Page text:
I’ve been working for almost 50 years now including an eight-year stint when I worked every day from dawn to dusk on a two-acre home farm in the high mountain desert of Arizona to grow enough food to feed our household and write about how I managed to do it. And write a few poems about the desert and the importance of taking care of the land when I had a little time. Apricot trees, aloe plants, tomatillos, salmon-colored calendula flowers with their peppery petals, everything thrived in the hard-fought-for bounty as I spent days crawling up and down the hills in the wadis installing sprinklers to save water and trying to outwit one wily desert creature after another. My partner, a woman ten years older than me, told me one day she was acting about actually loving me and left me high and dry without any warning. “I am an actress, you know,” she said with a flourish of a kind after she gave me the news about her intention to leave me. She had studied acting in New York but it made no difference to me. I lost it all.
Of course, gay marriage would have helped me out at the time, but you get the picture. I was tricked. A green, organic gardener, I cared more about the earth than many people did at the time. I trusted Linda. She lied to me until the realtor came through the front door with the sale papers in hand. Only at that point did she let me know her plans. I had no place to go or any place to move my gardens. Some of the plants went to the Flagstaff Arboretum and some to neighbors. After I found an apartment, I went to work transcribing essays for psychics at a new age magazine and tending the rose bushes for the owner. They trained me to write about walk-ins and visitors from outer space in order to tidy up their prose. A job was a job and at the time, in spite of what happened to me and the loss, I thought and still believe we all have to trust each other in a world like this one in order to make the world work. Our lives depend on relationships, friends, lovers, mother, father, neighbors.
Years earlier as a younger woman and at the end of my study on a fellowship in the Syracuse University Graduate Writing Program, I found out my father had a stroke, and I went home to work in his place in order to save his business. I stayed running his corporate travel agency in Teterboro, New Jersey, for many years even after he lost his leg and much of his mind. I stayed to make sure both he and my mother would have enough. When my father died, I sold his business and helped my mother move to Las Vegas near the Episcopal Church where she seemed to have the best of both worlds, one-armed bandits at night and volunteer work in the thrift store or in the food bank during the day.
Earlier, at the time I began teaching after I sold the travel business for my mother, I found only lower-paying part-time jobs, and I struggled to find time to write. As a college professor, I developed the first classes in the country for writing English 1 essays on climate change at William Paterson University. It was 1987. I wrote and published poems and essays at the time to keep up with my original studies, but I had to work most of the time in order to make barely enough to live. I discovered working hard and earning money did not mean I’d earn enough money to get by. I cared about the students and created an environmental studies essay writing class which was latter picked up for use in the Environmental Studies program at the university, but this happened years after I left, and I received only a letter of “thank you” from the program chair.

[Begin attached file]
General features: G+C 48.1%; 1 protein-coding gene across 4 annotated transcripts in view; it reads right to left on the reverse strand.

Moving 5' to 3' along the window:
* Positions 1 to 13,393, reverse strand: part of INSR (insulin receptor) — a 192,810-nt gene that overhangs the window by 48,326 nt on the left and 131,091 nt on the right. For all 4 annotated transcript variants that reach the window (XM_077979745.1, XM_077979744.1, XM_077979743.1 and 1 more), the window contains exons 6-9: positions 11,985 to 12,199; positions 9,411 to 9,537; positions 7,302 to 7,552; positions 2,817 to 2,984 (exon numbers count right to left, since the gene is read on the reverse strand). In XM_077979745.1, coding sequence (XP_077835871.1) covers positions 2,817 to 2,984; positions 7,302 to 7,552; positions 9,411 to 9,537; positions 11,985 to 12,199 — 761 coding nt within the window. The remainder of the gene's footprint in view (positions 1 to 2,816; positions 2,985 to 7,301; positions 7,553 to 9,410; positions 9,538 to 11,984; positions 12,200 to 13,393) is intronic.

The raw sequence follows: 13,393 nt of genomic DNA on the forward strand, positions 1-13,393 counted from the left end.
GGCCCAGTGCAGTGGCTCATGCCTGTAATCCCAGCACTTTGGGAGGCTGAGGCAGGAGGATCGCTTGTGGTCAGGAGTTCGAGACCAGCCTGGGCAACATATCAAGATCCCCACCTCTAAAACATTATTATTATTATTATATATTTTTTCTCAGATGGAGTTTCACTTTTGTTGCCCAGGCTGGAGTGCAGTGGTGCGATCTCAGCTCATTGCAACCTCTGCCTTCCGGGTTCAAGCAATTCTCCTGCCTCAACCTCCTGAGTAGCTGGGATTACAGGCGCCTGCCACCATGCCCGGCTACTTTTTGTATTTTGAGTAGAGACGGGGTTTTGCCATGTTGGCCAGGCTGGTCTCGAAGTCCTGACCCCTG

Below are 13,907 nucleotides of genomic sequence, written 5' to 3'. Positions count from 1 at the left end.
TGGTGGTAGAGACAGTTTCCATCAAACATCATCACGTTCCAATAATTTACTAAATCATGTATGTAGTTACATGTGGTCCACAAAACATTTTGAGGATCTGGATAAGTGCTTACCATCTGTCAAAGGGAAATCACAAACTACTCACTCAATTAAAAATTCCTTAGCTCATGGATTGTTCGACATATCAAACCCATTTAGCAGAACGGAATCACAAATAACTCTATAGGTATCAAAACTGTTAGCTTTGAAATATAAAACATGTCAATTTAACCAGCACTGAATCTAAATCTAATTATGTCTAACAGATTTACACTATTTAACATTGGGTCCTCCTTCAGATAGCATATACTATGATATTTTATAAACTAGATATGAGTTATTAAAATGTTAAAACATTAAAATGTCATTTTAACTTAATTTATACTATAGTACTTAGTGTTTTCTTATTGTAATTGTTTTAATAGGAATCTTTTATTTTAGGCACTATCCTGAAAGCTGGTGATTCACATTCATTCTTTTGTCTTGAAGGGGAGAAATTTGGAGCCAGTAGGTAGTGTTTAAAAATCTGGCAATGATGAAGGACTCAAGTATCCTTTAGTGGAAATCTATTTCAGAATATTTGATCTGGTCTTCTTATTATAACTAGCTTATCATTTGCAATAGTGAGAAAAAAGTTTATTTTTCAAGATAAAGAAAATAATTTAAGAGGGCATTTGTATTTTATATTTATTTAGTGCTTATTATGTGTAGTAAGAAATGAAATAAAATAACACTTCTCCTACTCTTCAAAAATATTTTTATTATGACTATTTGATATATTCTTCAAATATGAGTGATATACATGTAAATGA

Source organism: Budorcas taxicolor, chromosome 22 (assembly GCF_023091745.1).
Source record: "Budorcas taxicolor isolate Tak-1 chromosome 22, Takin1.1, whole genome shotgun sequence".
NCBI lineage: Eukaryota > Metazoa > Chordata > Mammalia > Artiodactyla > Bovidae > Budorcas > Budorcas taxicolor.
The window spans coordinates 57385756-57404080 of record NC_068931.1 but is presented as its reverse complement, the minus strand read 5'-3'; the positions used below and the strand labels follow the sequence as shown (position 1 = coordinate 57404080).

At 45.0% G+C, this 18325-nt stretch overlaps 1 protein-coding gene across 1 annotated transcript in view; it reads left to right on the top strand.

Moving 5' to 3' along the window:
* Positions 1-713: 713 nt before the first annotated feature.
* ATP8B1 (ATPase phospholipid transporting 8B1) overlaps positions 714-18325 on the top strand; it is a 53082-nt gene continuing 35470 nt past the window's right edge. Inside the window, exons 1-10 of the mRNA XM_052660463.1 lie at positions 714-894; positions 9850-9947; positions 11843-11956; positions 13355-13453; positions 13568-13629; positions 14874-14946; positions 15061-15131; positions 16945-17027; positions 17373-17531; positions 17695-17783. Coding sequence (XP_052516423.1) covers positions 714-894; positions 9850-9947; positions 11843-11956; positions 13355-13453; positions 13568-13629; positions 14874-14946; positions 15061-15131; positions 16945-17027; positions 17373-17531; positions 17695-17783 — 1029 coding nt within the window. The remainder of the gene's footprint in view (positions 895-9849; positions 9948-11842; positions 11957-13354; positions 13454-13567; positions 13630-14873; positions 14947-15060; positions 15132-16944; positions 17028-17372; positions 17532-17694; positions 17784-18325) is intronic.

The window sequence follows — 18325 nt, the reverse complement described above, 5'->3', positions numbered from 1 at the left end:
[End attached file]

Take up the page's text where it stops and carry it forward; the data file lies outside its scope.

Years later, after teaching and losing my garden farm, I taught college again at Cal State and the College of the Desert in Palm Springs where I still live. I taught twice as many courses as was the custom and tried to live with lower pay and did some freelance writing for others. I wrote for professionals with good-paying jobs who did not know how to write. An educator writing a thesis needed my help, and a police consultant writing reports for the courts faxed me his reports for rewrites every other week. I applied for one full-time job after another and interviewed for many. It was at this time that a woman I loved very much, Debra, a Broadway dancer, told me no matter how much she loved me, I did not have enough money to make her happy and that was that. She said a good life and money are absolutely synonymous — every relationship depended on that. I tried to increase my prospects, but I was older at this time and employers wanted younger applicants no matter how skilled the older applicant. I was a good-looking lesbian but my growing older showed.
Years later, after I worked at many more jobs (one time I worked five jobs at once including creating classes for Mensa kids), my mother passed away at her home in Las Vegas, and I found out she spent all the money I worked to get her even though she had received a large social security check every month and had few expenses. She even let the life insurance lapse. She was 95 years old and drove a gold souped-up Camaro, and she wore a red hat when she went to the casino. I had to take money from my slim savings to pay for her to be buried with my father on the east coast. This was her final wish, and it was at a greater amount than I thought possible.